On a typical feeding schedule of once a week, our bloods and short-tails outgrow these boxes in approximately a year. We let them get a little big for these boxes, again, because they feel secure in a smaller enclosure and we're not overwhelming them with a hot basking spot. All of these tubs are maintained at the ambient temperatures of our juvenile snake room (approximately 82 degrees Fahrenheit), although we do have the option to turn on radiant side heat in the individual racks if that ever becomes a necessity (it hasn't yet).
Juvenile blood & short-tailed pythons are fun snakes to raise. At this size and age they tend to be relatively low-maintenance. They're fantastic feeders, shedding frequently and growing like weeds. Because these pythons grow at such a steady pace, many keepers prefer to use simple, inexpensive, yet effective enclosures in which to keep them, as it won't be long before they need a larger cage.
At the average age of 18-24 months, we once again graduate our young bloods and short-tails into larger enclosures. This time they move into racks that hold Iris CB70 cb70s thtubs. These tubs measure 33" (L) x 17" (W) x 5" (H), creating 561 square inches of floor space. This tub is quite popular throughout the reptile industry and racks that accomodate it are available from a variety of sources. Here we also use coarse aspen chips for substrate, and again we may offer a layer of kraft paper under which these snakes can hide.
Water is still provided via 16-ounce deli cup, with a PVC holder to cut down on spills. As with our juvenile boxes, we do not modify thecb70-3 th CB70 tubs to include any additional ventilation. There's a slight gap between the top edge of these tubs and the rack shelf, so they receive plenty of airflow. Due to this airflow, we always make it a point to mist the pythons in our CB70 racks when they go opaque and throughout their shed cycle. We do have the option to provide supplemental belly heat to these tubs via 4" heat tape, but typically the snakes in these racks are maintained at ambient room temperatures without additional heat.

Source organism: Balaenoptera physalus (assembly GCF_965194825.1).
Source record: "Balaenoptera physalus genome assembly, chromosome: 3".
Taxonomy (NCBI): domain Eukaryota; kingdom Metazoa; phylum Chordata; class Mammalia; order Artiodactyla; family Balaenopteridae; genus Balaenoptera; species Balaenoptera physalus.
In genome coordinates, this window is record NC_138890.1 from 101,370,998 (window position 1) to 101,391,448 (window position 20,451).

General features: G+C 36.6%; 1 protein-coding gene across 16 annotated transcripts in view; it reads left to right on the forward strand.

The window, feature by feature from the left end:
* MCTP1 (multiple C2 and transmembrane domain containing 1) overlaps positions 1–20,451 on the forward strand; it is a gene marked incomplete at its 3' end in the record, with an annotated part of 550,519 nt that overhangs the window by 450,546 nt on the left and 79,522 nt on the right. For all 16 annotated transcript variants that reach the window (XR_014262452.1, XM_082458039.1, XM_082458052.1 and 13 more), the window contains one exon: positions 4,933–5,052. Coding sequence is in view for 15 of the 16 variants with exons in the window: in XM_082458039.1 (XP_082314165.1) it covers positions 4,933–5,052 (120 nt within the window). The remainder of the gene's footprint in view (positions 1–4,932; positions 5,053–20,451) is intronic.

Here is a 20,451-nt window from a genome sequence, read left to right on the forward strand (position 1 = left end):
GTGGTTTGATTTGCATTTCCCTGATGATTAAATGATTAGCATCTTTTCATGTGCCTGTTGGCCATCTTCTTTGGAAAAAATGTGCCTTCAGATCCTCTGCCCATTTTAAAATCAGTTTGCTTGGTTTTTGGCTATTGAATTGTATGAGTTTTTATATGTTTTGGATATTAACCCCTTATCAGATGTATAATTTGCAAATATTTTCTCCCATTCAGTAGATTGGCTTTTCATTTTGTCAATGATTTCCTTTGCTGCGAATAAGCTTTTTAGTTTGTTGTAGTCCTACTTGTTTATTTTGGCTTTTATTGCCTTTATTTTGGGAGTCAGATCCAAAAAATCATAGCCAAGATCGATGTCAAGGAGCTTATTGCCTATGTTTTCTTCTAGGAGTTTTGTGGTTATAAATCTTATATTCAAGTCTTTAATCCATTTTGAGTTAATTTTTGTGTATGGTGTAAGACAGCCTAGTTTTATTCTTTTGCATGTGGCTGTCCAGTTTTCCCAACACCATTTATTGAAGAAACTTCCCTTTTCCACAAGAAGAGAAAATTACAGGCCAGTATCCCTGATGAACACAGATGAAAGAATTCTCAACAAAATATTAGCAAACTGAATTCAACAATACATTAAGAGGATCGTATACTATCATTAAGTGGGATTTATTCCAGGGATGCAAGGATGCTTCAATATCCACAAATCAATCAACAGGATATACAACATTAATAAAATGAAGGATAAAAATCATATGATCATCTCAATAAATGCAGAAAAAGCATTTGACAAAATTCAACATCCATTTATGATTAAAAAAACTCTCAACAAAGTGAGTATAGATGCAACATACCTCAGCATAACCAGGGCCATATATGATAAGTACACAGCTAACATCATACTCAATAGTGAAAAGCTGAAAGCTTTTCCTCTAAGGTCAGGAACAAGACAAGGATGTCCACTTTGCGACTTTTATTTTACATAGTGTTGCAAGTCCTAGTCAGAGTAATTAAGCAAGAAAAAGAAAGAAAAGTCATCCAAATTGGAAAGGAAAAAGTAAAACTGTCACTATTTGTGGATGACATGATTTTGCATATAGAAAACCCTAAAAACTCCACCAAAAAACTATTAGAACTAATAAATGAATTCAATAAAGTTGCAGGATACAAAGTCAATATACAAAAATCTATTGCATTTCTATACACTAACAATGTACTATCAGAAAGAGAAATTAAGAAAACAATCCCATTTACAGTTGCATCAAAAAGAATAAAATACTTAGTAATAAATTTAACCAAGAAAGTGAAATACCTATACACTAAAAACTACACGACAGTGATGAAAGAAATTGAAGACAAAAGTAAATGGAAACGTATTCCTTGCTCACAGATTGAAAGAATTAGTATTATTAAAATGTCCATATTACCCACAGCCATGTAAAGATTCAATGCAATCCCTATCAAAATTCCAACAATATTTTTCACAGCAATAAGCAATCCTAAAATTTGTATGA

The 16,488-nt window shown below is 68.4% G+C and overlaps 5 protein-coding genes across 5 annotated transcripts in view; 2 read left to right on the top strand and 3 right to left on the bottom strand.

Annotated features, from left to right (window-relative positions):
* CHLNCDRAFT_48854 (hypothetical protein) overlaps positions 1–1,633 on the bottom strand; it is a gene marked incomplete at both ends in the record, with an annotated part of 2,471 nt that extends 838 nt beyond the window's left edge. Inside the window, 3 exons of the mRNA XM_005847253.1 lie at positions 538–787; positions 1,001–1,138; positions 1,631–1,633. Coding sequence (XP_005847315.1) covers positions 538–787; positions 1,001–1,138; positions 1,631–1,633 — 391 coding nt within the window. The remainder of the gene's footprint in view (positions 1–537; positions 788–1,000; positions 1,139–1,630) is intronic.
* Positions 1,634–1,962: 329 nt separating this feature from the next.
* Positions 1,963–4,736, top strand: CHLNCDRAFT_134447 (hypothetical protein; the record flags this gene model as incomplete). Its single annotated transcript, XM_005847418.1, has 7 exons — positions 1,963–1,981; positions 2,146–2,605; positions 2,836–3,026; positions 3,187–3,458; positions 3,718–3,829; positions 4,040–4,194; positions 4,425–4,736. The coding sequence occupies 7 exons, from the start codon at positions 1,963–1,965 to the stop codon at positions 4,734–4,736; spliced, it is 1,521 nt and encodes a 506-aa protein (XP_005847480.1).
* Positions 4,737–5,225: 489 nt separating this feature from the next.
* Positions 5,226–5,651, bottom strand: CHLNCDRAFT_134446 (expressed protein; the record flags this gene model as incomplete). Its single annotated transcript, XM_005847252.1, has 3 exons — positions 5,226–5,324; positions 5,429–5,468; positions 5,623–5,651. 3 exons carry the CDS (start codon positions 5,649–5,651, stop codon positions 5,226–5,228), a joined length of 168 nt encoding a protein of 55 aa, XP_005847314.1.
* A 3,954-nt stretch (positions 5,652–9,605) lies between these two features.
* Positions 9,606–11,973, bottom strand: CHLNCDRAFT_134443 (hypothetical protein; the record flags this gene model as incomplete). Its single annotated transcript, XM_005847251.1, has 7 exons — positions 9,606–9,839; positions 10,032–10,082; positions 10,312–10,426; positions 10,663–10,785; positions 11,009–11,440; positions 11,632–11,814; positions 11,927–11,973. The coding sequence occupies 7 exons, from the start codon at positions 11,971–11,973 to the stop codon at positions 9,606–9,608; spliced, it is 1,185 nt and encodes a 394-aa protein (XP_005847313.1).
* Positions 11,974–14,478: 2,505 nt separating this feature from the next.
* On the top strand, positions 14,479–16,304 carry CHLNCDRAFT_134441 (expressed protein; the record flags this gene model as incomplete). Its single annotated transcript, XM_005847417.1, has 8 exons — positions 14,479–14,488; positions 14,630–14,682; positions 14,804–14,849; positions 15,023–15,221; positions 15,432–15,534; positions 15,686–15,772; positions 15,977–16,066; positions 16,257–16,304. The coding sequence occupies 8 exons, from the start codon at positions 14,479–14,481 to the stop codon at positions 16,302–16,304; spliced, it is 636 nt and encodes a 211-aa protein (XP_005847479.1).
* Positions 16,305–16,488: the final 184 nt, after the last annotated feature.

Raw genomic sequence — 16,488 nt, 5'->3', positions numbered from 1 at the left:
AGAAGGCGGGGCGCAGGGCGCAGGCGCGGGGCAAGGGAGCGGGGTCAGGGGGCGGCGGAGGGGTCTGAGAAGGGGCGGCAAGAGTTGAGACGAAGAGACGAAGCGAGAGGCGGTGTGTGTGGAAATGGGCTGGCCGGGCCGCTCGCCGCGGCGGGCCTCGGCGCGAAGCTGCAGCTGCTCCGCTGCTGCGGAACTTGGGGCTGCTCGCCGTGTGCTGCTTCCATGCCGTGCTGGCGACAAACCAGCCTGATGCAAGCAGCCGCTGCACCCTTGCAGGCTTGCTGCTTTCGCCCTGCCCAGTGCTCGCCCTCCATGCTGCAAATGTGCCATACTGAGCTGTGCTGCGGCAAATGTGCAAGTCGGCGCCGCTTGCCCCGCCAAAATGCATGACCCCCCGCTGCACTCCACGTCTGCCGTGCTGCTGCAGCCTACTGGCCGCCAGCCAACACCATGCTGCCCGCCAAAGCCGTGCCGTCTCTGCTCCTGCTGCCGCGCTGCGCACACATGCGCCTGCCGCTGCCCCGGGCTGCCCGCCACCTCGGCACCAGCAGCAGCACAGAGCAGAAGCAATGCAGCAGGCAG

These snakes are initially fed once a week and this schedule moves to every 10 days as they grow and mature. Our pythons will live in the cb70-2 thCB70 tubs for another year or even two at this point. This is when bloods and short-tails really start to blossom and develop intense coloration, and it's always fun to open up these tubs and dream about our future breeding stock, and what they'll produce someday!
When our pythons first move into the CB70s these tubs tend to be a little on the large side, allowing plenty of room for the snake to grow. Fortunately we have not run into any issues with pythons becoming insecure in a larger tub, and the addition of kraft paper over the substrate has been quite useful in creating that extra sense of security that bloods and STPs appreciate.